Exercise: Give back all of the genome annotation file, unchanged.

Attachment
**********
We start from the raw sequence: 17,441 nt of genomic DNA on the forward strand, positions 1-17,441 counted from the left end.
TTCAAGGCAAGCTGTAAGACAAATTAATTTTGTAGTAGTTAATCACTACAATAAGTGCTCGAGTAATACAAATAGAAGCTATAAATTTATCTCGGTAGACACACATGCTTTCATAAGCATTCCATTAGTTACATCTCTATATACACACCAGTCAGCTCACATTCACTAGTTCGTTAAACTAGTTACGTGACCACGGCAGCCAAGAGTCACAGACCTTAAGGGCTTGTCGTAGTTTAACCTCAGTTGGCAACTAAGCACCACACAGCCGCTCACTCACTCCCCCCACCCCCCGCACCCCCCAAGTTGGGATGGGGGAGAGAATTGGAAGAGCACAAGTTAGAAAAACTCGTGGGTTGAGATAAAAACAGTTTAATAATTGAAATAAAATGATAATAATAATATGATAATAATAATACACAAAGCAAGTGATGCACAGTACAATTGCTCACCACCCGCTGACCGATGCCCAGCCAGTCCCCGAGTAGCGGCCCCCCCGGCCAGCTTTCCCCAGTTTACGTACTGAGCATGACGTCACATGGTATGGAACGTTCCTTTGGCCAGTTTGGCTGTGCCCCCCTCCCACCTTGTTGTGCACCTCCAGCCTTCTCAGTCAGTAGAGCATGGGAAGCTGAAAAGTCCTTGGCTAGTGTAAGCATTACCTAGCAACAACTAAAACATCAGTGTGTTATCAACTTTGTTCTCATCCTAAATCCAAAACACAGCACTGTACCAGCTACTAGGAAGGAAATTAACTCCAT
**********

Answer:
We start from the raw sequence: 17,441 nt of genomic DNA on the forward strand, positions 1-17,441 counted from the left end.
TTCAAGGCAAGCTGTAAGACAAATTAATTTTGTAGTAGTTAATCACTACAATAAGTGCTCGAGTAATACAAATAGAAGCTATAAATTTATCTCGGTAGACACACATGCTTTCATAAGCATTCCATTAGTTACATCTCTATATACACACCAGTCAGCTCACATTCACTAGTTCGTTAAACTAGTTACGTGACCACGGCAGCCAAGAGTCACAGACCTTAAGGGCTTGTCGTAGTTTAACCTCAGTTGGCAACTAAGCACCACACAGCCGCTCACTCACTCCCCCCACCCCCCGCACCCCCCAAGTTGGGATGGGGGAGAGAATTGGAAGAGCACAAGTTAGAAAAACTCGTGGGTTGAGATAAAAACAGTTTAATAATTGAAATAAAATGATAATAATAATATGATAATAATAATACACAAAGCAAGTGATGCACAGTACAATTGCTCACCACCCGCTGACCGATGCCCAGCCAGTCCCCGAGTAGCGGCCCCCCCGGCCAGCTTTCCCCAGTTTACGTACTGAGCATGACGTCACATGGTATGGAACGTTCCTTTGGCCAGTTTGGCTGTGCCCCCCTCCCACCTTGTTGTGCACCTCCAGCCTTCTCAGTCAGTAGAGCATGGGAAGCTGAAAAGTCCTTGGCTAGTGTAAGCATTACCTAGCAACAACTAAAACATCAGTGTGTTATCAACTTTGTTCTCATCCTAAATCCAAAACACAGCACTGTACCAGCTACTAGGAAGGAAATTAACTCCAT